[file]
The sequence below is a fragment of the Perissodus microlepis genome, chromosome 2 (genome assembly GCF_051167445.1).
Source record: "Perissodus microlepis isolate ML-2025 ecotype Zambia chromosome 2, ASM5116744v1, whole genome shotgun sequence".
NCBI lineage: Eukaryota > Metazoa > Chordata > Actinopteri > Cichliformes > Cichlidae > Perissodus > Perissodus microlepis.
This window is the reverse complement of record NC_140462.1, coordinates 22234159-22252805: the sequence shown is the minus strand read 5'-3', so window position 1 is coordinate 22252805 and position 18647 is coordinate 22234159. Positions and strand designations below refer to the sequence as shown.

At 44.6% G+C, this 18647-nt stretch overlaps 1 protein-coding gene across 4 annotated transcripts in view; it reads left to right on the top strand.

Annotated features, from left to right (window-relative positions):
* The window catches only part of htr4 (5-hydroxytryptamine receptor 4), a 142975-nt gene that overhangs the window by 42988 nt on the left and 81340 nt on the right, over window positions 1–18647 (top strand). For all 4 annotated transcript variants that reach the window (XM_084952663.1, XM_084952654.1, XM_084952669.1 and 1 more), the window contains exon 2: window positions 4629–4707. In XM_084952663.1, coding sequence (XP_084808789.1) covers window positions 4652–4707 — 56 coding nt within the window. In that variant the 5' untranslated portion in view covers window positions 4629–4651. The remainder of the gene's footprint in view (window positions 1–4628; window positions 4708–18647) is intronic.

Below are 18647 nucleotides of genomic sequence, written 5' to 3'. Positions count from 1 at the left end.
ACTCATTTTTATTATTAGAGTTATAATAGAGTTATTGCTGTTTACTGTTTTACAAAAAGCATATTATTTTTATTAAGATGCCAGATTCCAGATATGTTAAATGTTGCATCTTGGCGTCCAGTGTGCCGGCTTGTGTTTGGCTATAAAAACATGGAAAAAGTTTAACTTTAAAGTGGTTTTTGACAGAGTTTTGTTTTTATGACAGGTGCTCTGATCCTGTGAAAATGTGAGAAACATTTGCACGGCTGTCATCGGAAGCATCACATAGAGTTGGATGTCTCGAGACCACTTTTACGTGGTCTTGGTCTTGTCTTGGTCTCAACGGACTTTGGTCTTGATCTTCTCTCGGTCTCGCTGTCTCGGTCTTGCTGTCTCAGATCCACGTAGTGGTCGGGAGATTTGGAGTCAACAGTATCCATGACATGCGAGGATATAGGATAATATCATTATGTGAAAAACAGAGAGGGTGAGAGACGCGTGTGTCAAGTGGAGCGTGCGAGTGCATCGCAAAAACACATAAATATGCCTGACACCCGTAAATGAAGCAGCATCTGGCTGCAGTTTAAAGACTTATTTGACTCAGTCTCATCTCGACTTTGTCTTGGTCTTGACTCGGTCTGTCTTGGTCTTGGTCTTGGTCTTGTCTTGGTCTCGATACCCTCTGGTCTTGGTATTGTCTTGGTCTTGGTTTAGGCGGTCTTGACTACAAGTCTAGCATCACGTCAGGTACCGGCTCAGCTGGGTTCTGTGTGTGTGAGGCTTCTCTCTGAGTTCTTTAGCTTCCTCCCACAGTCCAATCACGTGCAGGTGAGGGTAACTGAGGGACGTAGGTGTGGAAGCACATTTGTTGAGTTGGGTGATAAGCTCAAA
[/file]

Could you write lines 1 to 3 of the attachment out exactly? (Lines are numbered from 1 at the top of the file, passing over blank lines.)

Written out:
The sequence below is a fragment of the Perissodus microlepis genome, chromosome 2 (genome assembly GCF_051167445.1).
Source record: "Perissodus microlepis isolate ML-2025 ecotype Zambia chromosome 2, ASM5116744v1, whole genome shotgun sequence".
NCBI lineage: Eukaryota > Metazoa > Chordata > Actinopteri > Cichliformes > Cichlidae > Perissodus > Perissodus microlepis.